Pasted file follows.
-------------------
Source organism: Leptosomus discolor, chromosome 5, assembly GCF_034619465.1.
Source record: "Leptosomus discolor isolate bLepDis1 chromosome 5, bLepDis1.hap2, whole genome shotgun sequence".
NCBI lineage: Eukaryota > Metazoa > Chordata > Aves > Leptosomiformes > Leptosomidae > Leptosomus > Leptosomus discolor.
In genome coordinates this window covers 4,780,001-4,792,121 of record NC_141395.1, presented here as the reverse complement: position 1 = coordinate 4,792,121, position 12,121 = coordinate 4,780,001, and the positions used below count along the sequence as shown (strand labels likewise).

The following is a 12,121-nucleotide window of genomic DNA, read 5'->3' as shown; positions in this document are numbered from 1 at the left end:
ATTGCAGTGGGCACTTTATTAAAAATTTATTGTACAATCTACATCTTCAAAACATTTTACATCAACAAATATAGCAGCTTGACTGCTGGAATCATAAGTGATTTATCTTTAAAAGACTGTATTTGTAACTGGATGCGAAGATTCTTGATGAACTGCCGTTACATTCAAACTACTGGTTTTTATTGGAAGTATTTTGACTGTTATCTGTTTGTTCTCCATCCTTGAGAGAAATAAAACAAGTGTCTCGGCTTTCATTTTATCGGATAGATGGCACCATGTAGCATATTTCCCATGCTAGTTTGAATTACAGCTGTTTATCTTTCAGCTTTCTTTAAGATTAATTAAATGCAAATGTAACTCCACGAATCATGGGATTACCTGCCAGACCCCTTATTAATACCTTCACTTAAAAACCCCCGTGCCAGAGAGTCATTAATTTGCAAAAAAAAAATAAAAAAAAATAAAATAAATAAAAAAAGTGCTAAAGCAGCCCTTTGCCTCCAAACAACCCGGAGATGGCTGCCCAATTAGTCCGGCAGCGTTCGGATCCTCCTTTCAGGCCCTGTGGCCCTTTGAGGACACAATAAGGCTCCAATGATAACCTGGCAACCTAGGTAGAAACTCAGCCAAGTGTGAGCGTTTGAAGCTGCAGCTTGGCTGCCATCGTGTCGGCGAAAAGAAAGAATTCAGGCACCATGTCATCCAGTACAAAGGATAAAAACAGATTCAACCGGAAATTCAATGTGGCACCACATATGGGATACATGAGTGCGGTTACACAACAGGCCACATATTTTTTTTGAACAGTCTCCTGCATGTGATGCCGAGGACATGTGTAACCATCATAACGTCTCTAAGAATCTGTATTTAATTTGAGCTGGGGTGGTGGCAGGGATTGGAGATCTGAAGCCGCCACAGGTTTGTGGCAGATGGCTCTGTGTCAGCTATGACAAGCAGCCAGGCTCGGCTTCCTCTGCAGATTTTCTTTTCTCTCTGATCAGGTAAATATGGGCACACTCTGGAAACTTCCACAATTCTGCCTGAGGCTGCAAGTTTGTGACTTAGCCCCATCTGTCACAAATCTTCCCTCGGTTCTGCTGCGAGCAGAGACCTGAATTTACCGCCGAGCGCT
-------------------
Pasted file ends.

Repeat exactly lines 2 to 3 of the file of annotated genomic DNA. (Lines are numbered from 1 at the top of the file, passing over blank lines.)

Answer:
Source record: "Leptosomus discolor isolate bLepDis1 chromosome 5, bLepDis1.hap2, whole genome shotgun sequence".
NCBI lineage: Eukaryota > Metazoa > Chordata > Aves > Leptosomiformes > Leptosomidae > Leptosomus > Leptosomus discolor.